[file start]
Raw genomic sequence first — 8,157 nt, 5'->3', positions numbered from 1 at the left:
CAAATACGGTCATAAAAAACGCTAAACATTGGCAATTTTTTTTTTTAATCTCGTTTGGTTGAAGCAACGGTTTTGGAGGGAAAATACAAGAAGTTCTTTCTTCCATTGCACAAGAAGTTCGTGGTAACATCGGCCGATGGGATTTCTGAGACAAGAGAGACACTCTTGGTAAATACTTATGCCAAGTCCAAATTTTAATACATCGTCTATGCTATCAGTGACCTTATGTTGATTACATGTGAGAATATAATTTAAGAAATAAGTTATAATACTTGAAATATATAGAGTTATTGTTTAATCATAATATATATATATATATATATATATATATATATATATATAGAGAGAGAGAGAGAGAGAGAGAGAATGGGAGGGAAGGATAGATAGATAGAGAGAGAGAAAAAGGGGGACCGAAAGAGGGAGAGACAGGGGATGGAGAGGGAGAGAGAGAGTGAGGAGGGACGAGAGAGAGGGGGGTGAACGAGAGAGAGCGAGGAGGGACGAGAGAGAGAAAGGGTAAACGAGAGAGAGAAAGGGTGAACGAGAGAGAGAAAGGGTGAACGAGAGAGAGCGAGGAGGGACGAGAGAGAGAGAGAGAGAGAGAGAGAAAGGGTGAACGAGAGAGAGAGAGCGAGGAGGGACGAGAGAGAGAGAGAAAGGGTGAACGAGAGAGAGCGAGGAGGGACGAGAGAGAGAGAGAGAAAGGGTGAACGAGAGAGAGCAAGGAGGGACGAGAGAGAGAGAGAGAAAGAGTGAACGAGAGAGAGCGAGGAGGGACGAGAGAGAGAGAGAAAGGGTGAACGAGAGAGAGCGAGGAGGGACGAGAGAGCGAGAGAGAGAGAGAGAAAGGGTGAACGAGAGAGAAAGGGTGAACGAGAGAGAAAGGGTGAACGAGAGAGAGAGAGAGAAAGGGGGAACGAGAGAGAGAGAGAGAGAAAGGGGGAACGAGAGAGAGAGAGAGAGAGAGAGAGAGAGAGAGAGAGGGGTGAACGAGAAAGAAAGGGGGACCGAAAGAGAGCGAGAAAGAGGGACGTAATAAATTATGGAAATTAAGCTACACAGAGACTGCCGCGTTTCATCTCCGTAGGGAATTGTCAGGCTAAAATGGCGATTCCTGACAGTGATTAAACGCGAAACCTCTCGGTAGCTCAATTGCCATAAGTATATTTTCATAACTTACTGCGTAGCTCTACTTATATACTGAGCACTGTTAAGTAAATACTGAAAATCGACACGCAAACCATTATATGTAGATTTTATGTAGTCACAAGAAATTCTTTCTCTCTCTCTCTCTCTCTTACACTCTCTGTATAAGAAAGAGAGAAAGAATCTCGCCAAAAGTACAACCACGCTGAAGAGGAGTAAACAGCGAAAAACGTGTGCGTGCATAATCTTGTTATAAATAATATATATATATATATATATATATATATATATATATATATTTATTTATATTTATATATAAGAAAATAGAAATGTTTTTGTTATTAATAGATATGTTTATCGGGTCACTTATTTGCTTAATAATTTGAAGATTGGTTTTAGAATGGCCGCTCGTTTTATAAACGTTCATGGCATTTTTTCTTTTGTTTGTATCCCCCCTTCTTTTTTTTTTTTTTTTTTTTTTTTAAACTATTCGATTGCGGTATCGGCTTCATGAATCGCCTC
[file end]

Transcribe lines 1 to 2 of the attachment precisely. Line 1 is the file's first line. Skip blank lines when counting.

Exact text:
Raw genomic sequence first — 8,157 nt, 5'->3', positions numbered from 1 at the left:
CAAATACGGTCATAAAAAACGCTAAACATTGGCAATTTTTTTTTTTAATCTCGTTTGGTTGAAGCAACGGTTTTGGAGGGAAAATACAAGAAGTTCTTTCTTCCATTGCACAAGAAGTTCGTGGTAACATCGGCCGATGGGATTTCTGAGACAAGAGAGACACTCTTGGTAAATACTTATGCCAAGTCCAAATTTTAATACATCGTCTATGCTATCAGTGACCTTATGTTGATTACATGTGAGAATATAATTTAAGAAATAAGTTATAATACTTGAAATATATAGAGTTATTGTTTAATCATAATATATATATATATATATATATATATATATATATATATAGAGAGAGAGAGAGAGAGAGAGAGAATGGGAGGGAAGGATAGATAGATAGAGAGAGAGAAAAAGGGGGACCGAAAGAGGGAGAGACAGGGGATGGAGAGGGAGAGAGAGAGTGAGGAGGGACGAGAGAGAGGGGGGTGAACGAGAGAGAGCGAGGAGGGACGAGAGAGAGAAAGGGTAAACGAGAGAGAGAAAGGGTGAACGAGAGAGAGAAAGGGTGAACGAGAGAGAGCGAGGAGGGACGAGAGAGAGAGAGAGAGAGAGAGAGAAAGGGTGAACGAGAGAGAGAGAGCGAGGAGGGACGAGAGAGAGAGAGAAAGGGTGAACGAGAGAGAGCGAGGAGGGACGAGAGAGAGAGAGAGAAAGGGTGAACGAGAGAGAGCAAGGAGGGACGAGAGAGAGAGAGAGAAAGAGTGAACGAGAGAGAGCGAGGAGGGACGAGAGAGAGAGAGAAAGGGTGAACGAGAGAGAGCGAGGAGGGACGAGAGAGCGAGAGAGAGAGAGAGAAAGGGTGAACGAGAGAGAAAGGGTGAACGAGAGAGAAAGGGTGAACGAGAGAGAGAGAGAGAAAGGGGGAACGAGAGAGAGAGAGAGAGAAAGGGGGAACGAGAGAGAGAGAGAGAGAGAGAGAGAGAGAGAGAGAGGGGTGAACGAGAAAGAAAGGGGGACCGAAAGAGAGCGAGAAAGAGGGACGTAATAAATTATGGAAATTAAGCTACACAGAGACTGCCGCGTTTCATCTCCGTAGGGAATTGTCAGGCTAAAATGGCGATTCCTGACAGTGATTAAACGCGAAACCTCTCGGTAGCTCAATTGCCATAAGTATATTTTCATAACTTACTGCGTAGCTCTACTTATATACTGAGCACTGTTAAGTAAATACTGAAAATCGACACGCAAACCATTATATGTAGATTTTATGTAGTCACAAGAAATTCTTTCTCTCTCTCTCTCTCTCTTACACTCTCTGTATAAGAAAGAGAGAAAGAATCTCGCCAAAAGTACAACCACGCTGAAGAGGAGTAAACAGCGAAAAACGTGTGCGTGCATAATCTTGTTATAAATAATATATATATATATATATATATATATATATATATATATATTTATTTATATTTATATATAAGAAAATAGAAATGTTTTTGTTATTAATAGATATGTTTATCGGGTCACTTATTTGCTTAATAATTTGAAGATTGGTTTTAGAATGGCCGCTCGTTTTATAAACGTTCATGGCATTTTTTCTTTTGTTTGTATCCCCCCTTCTTTTTTTTTTTTTTTTTTTTTTTTAAACTATTCGATTGCGGTATCGGCTTCATGAATCGCCTC